Knowing how to drive in icy conditions is an extremely important skill, especially if you live in a colder climate with harsh winters. Icy conditions can occur suddenly and without warning, so you have to be prepared every time you get in the car once the temperature drops. Bridges are especially dangerous in these circumstances because they ice first due to the absence of warm ground below them. See Step 1 to learn how to be safe in icy driving conditions.
Using Techniques to Stay on the Road
Pump your brakes (if you do not have ABS brakes). Your first instinct may be to slam on the brakes–do not do it! It results in a loss of control over the vehicle. Instead of slamming your brakes, pump them. Use your foot to gently tap the brake pedal when you want to slow down. The car will remain under your control as it slowly loses speed. But there is the danger if the road is too icy that slowing down will make the car lose control and start skidding. This effect is worse when you are at high speed. Skip if the road is too icy.
Give yourself plenty of time to brake in icy weather. Start breaking long before you actually need to stop, just in case you experience ice.
If you don’t quite understand how or why you need to pump the brakes, try practicing the technique in a safe but icy spot, like a completely empty parking lot with plenty of room. Drive on the ice a little, then abruptly brake. See how the car skids? Now try it again, this time pumping. The difference in control should be clear.
Accelerate gently. Your tires need time to connect with the road and get a grip. If you accelerate too quickly, your wheels will spin instead of grip. Accelerate very slowly and gently, testing to see whether your tires have good traction. If you do not feel them gripping, slow down and start the process again.
If you find yourself in a situation in which your tires can’t get a grip, sprinkle the area in front of them with sand, gravel, kitty litter, old towels, or other friction tools. You may also need to dig out some of the snow around them to give them room to move.
Accelerating slowly is another technique that can be practiced in an icy, empty parking lot. Try starting the car on a patch of ice and going hard on the gas. The tires will probably start to spin. Now try again, this time slowly pushing the gas to let the tires get a trip.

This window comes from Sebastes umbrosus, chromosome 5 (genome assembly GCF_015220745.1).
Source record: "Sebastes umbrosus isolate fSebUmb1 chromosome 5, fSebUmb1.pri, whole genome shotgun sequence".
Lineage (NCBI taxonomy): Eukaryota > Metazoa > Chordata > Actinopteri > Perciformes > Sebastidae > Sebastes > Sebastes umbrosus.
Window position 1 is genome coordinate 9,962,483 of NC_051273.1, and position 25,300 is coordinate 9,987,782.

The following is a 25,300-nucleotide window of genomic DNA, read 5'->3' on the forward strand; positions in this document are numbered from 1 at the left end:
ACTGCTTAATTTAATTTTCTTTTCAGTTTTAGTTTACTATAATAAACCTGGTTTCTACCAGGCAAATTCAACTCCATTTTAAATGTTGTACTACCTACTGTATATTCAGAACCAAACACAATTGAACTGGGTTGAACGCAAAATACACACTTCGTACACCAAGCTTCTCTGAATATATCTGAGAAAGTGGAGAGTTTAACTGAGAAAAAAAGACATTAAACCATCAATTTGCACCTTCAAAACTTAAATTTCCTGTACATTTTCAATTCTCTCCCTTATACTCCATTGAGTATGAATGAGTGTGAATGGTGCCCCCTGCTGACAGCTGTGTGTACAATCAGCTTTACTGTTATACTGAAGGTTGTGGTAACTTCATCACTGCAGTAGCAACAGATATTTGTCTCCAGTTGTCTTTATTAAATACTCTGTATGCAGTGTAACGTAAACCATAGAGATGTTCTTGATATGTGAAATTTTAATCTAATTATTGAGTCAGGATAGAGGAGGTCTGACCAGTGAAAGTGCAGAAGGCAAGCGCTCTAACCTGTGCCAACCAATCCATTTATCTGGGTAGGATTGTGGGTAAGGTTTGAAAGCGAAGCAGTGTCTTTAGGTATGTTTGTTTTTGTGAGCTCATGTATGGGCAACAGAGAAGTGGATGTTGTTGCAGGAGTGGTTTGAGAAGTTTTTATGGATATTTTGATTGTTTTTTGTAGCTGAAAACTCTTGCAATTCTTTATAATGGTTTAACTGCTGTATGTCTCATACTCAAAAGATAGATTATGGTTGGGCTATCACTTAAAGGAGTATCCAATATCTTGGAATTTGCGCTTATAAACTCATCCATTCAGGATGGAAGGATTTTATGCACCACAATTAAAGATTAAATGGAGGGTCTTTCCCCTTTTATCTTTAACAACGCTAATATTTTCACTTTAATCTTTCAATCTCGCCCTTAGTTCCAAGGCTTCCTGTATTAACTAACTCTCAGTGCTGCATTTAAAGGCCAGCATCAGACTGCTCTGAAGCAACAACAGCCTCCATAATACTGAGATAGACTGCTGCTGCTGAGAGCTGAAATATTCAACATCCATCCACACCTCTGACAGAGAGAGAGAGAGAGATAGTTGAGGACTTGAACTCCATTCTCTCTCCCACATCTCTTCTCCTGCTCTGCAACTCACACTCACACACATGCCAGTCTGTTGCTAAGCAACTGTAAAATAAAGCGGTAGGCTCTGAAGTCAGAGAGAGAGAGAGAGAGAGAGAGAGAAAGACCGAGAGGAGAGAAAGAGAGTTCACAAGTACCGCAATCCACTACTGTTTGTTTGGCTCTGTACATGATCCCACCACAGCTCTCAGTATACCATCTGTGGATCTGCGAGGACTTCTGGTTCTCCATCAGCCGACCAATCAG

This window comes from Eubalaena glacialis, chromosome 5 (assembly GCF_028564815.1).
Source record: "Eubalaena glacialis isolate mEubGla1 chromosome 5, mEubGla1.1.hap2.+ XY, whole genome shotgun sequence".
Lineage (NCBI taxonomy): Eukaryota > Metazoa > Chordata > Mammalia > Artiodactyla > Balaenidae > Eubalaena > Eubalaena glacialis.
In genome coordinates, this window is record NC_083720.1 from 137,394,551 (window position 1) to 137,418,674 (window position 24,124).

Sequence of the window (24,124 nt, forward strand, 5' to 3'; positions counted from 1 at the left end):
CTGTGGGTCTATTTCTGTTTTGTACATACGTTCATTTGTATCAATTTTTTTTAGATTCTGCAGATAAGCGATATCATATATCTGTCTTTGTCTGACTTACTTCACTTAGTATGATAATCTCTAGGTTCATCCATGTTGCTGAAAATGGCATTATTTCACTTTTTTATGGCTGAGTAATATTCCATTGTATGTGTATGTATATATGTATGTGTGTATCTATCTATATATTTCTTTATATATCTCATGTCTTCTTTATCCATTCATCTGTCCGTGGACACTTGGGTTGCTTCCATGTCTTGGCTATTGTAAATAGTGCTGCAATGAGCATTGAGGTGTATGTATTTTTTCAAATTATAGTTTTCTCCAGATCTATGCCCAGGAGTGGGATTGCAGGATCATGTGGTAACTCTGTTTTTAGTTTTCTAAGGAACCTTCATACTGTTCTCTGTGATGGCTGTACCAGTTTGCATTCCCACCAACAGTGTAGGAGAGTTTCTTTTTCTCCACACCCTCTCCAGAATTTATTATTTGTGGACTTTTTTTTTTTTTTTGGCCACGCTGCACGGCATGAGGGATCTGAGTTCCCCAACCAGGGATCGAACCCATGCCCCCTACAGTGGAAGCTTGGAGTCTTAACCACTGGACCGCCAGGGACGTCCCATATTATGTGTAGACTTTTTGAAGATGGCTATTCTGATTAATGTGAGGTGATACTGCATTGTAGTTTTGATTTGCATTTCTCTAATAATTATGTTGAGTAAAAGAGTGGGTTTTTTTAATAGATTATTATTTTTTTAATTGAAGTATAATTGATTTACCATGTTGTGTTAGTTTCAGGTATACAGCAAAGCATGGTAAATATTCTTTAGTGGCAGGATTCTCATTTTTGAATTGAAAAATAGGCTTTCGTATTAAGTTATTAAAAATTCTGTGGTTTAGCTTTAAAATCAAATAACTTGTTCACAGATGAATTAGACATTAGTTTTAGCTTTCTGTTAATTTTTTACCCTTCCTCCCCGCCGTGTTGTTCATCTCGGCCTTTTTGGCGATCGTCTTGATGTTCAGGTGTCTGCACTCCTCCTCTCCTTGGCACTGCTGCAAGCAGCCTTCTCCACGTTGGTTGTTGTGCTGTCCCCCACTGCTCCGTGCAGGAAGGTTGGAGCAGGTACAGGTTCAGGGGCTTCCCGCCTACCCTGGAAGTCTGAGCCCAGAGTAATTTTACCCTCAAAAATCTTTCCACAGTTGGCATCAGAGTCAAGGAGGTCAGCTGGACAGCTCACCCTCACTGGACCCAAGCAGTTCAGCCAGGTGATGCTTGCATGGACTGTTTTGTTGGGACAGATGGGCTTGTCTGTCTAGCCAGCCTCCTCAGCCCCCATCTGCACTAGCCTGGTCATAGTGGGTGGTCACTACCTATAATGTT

Learn how to steer out of a skid. First take your foot off of the accelerator so your car will slow down and regain traction. Gently steer your car in the direction you want it to go. If you overcompensate for the skid and begin sliding the other way, steer back in the direction you want to go. It may take a few subtle movements to straighten your vehicle out. When you’re moving in the right direction, you can gently pump your breaks or accelerate to regain control.
Remain calm if you skid. Resist the urge to overcompensate by swinging your wheel too hard in the other direction. Gentle, calm steering will correct your car’s direction and set you back on track.
Practice losing and regaining control of your car in safe lot. Approach an icy patch and accelerate into it so that your car begins to skid. Gently steer your way out of the skid by guiding your car in the direction you want it to go. This can be a lot of fun!
Winterizing Your Car
Get a basic maintenance check up. Toward the end of fall, take your car to the shop to get a routine check up and make sure everything is in working order. The last thing you need in icy conditions is for your car to break down while snow piles up on the windshield. When you take your car to get winterized, have the mechanic check the following, and replace anything that isn’t working properly:
Tires and tire pressure
Belts and hoses
If your area is ice all the time,install spiked tyres. They will puncture the ice,which will boost your friction greatly.
Get new tires if your treads are wearing out. Even if your mechanic thinks you have some life left in your tires, if you’re heading into an icy winter, you might want to think about getting new ones. The biggest hazard in winter driving is sliding on ice due to poor traction. It’s a safety risk no matter what the state of your tires is, but if your tread depth is getting low you’re at greater risk of wiping out.